The Construction Lender and Builders Liens
|17.1||What provisions of the Builders Lien Act touch particularly on the legal position of construction lenders?|
Position of construction lenders
|Commentary: reference has already been made to a number of such provisions:
|17.2||What information may be obtained from the lender?|
Information from lender
|Commentary: a lien holder or beneficiary of a trust created by the Act may, by delivering a written notice, require that the lender provide the following information:
[See section 41(1)(b)]
|17.3||What about priorities?|
| Commentary: the priority of the construction lender, whose loan is secured by a mortgage over the improvement, may depend on who is competing for priority and other relevant circumstances. Priorities between the construction lender and persons other than builders lien claimants will generally be resolved with reference to the Land Title Act. It may also be necessary to consult section 28 of the Property Law Act.
[See Property Law Act. R.S.B.C. 1996. Chapter 377] The basic rule is that the lender has priority for money advanced in good faith before the lien is filed but advances made after the lien has been filed are subordinate to the lien.
Where the lender applies the mortgage money to pay off a lien, the lender will then enjoy the same rights and priorities as the lien claimant to the extent of the payment.
[See section 32(3)]
|17.4||Are there any exceptions to this priority rule?|
Effect of court order
|Commentary: a construction loan is invariably advanced in installments. As construction on the project proceeds, the improvement increases in value and by advancing the money in stages, the lender attempts to maintain an equivalence of the actual amounts secured and the value of the security. Frequently, however, while the building is under construction, the value of the security is worth much less than the amount which is necessary to advance. For example, a lender may have advanced half the money contemplated by the financing arrangement and be secured by the value of the land and a half completed building. The difficulty is that the value of a half-completed building may be significantly less than half the value of the fully completed building.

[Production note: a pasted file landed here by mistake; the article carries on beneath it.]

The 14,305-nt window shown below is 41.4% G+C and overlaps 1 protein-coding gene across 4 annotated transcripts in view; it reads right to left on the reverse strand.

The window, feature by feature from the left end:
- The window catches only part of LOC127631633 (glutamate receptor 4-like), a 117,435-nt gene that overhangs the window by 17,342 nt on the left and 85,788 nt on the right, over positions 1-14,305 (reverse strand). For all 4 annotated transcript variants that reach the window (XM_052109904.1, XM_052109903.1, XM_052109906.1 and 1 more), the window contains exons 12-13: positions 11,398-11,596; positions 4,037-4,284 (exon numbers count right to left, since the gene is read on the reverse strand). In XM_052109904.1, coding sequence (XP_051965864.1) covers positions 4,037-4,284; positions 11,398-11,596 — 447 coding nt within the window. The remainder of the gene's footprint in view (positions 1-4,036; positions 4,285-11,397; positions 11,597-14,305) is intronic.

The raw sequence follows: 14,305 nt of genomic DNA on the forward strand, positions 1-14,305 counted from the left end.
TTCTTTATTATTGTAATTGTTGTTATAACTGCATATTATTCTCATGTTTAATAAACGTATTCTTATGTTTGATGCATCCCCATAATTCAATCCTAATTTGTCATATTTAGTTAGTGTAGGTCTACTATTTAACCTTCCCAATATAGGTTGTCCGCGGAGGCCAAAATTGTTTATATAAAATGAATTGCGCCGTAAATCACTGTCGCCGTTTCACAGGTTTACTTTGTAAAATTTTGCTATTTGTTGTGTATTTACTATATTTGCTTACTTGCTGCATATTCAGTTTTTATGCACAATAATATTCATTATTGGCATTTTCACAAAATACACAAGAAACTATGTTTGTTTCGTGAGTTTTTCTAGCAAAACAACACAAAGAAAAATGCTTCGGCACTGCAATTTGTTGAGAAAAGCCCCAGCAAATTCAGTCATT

Where a project encounters difficulties and the market value of the partially completed improvement is less than the amount of the advances already made by the lender, everyone loses. The lender is not fully paid off and there is no money left for the lien claimants. The lender, however, might be prepared in principle to continue to advance money under its mortgage if it could be assured that those additional advances would have priority over the liens. If this were done, the project could be completed. Its value would probably match or exceed the amount of the lender’s claim, raising the possibility that something will be left for the lien claimants. This outcome would be in the best interests of all concerned but the basic priority rule impedes such an arrangement.
For this reason, the Act creates an exception to the basic priority rule. Where lien claims have been registered, the lender may apply to the court for an order that one or more further advances under its mortgage are to have priority over the lien claims. The court must make that order if it is satisfied that:
[See section 32(4)]
An order made under this provision permits work on the improvement to continue.